From Moscow with Murder: Is Russia Hunting Defectors in America?

Kremlin spies have stepped up surveillance of defectors under U.S. protection, sources say. Sputnik Photo Agency

Updated | They get lonely. They miss their friends and family. So, despite the danger of exposing themselves to retribution, Russian defectors hiding abroad make phone calls or send emails to relatives in the motherland. And when they do, the Kremlin is listening. "It's easy to find us," one defector in the U.S. tells Newsweek, "if they are really determined."

While phone calls and emails open channels for Russian eavesdroppers to locate defectors, relatives visiting from back home make it even easier. Agents can track them to a defector's doorstep.

Some American security sources say there has been an uptick in Russian activity in the U.S. in recent years; suspected agents have been spotted cruising the neighborhoods of some defectors protected by CIA security teams. The FBI and CIA have been "bringing people out of retirement, people who worked against the Russians in the 1990s" to cope with the challenge, the defector says, speaking anonymously out of fear for his personal safety. (The CIA declined to comment. The FBI did not respond to questions about Russian activity in America.)

Over the past month, U.S. counterintelligence agencies have been especially on edge. A leading factor: the March 4 nerve agent attack on Sergei Skripal, a former mole for British intelligence, in a shopping mall in Salisbury, England. London and Washington blamed Moscow, which denied any role in the attack.

"Everyone's been on high alert since the Skripal poisoning," says Michelle Van Cleave, head of national counterintelligence under President George W. Bush. On March 29, another former Russian double agent in the U.K., Boris Karpichkov, reported that he'd been warned that Kremlin agents were coming for him too. "Be careful, look around, something is probably going to happen," an old comrade told him in mid-February, according to NBC News. "It's very serious, and you are not alone."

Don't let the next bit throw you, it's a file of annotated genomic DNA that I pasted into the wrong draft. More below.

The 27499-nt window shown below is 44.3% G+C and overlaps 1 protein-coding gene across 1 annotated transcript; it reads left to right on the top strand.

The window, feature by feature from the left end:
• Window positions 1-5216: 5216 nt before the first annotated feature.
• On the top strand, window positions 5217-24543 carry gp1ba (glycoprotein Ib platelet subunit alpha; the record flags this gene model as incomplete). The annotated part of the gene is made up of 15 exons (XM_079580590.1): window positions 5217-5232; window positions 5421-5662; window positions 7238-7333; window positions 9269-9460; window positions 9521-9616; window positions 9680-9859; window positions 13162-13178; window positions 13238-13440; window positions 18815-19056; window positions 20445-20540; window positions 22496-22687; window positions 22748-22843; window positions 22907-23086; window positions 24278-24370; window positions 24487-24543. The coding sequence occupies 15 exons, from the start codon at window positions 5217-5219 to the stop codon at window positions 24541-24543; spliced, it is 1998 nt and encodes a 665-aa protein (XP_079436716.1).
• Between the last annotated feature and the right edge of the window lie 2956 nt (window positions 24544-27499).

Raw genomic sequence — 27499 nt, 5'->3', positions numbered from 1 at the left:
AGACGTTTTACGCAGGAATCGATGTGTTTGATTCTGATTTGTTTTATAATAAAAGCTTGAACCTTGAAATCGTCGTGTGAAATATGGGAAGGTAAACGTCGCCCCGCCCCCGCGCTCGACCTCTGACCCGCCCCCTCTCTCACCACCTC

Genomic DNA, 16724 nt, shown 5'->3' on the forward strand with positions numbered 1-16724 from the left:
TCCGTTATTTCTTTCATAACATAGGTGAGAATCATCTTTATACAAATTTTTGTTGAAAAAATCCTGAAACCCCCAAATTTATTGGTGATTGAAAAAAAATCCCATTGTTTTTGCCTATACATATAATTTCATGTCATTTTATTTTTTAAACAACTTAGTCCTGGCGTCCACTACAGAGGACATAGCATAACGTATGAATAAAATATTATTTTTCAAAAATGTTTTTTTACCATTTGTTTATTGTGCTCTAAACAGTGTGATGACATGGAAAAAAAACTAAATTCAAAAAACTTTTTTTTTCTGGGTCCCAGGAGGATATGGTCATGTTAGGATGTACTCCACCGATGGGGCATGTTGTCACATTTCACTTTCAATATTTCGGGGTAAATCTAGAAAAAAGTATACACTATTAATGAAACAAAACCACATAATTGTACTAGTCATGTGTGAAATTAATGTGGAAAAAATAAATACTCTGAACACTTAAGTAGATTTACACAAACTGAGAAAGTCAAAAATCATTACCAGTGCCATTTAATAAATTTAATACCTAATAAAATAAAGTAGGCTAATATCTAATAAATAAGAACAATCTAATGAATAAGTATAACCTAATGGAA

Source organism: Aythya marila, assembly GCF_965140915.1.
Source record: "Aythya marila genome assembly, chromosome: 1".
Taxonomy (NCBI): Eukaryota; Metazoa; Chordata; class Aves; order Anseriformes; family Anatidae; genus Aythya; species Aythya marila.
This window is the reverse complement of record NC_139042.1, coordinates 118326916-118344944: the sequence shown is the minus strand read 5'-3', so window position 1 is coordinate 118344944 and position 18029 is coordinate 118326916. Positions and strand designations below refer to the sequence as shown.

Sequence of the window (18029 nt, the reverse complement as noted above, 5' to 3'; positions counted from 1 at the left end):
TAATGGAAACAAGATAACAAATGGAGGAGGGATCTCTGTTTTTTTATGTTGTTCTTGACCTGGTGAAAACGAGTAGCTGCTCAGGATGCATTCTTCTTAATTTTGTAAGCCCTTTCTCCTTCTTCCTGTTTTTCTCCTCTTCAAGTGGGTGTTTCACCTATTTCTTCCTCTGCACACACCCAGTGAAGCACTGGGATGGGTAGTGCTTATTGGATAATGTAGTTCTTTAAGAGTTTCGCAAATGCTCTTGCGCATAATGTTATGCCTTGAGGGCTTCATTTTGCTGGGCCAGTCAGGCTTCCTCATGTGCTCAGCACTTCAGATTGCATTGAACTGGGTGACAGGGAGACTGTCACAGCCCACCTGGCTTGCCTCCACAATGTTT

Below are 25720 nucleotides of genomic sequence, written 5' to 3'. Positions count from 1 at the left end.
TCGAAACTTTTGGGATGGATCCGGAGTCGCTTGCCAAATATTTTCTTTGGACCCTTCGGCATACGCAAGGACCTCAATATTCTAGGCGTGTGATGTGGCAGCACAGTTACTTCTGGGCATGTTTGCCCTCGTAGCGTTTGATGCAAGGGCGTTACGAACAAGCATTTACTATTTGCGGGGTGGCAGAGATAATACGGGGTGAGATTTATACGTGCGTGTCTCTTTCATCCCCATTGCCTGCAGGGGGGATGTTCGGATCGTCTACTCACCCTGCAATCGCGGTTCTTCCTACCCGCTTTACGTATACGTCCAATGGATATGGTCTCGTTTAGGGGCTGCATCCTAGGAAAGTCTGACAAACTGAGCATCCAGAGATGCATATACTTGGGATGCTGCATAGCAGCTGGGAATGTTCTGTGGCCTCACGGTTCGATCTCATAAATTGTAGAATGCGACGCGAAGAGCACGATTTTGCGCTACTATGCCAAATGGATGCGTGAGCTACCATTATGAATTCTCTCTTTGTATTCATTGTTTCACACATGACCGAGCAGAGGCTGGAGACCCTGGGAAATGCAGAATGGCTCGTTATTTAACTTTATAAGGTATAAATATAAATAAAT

Skripal and his daughter, Yulia, who was visiting him from Russia, were assaulted with Novichok, a lethal chemical agent invented by Soviet-era biowarfare engineers in the 1980s. The former mole was slow to recover; a month after the attack, Skripal and his daughter were said to be out of danger.

A similar assault in the United States is not unthinkable, say CIA veterans with long histories with Moscow. The Russians "largely got out of this business in the mid-1970s," says former CIA analyst and Russia specialist Mark Stout, but with the rise of Vladimir Putin in the 1990s, they got back into "tracking down and hunting defectors."

Two former CIA station chiefs in Moscow don't rule out such audacious attacks in the U.S. "Putin has demonstrated there are no limits to the methods he would use to target Russia's 'main enemy' and our allies," says Daniel Hoffman, a 30-year agency veteran. "The attack on Skripal should be ringing alarm bells for all NATO member countries, including the United States, that something like that could happen here." But while Moscow has "always sought to locate Russian defectors in the U.S. and Britain," fellow agency Russia hand John Sipher says, it also "attempts to lure them back to Russia" with the message that "all is forgiven."

That worked pretty well in the waning days of the Cold War, when as many as 40 percent of Russian defectors, like the infamous Vitaly Yurchenko, took the bait and returned home, two agency veterans say. "Often it was because they were homesick, lonely and having great difficulty adjusting to life in the West," says one, speaking on terms of anonymity because such matters remain highly sensitive. "A simple thing like choosing a tube of toothpaste was difficult—too many choices." Because they were unable to speak with family and friends behind the Iron Curtain in those pre-internet days, "daily existence became overwhelming."

No longer. The recent string of events suggests Moscow may have abandoned the lure for the hammer. In 2016, an official British inquiry implicated Putin in the 2006 radiation-poison murder of Alexander Litvinenko, a former Russian intelligence officer living in exile in England, but the uproar faded without diplomatic consequences. The Skripal hit, says former FBI intelligence analyst Aaron Arnold, "could be...a litmus test to see how far people would let them go."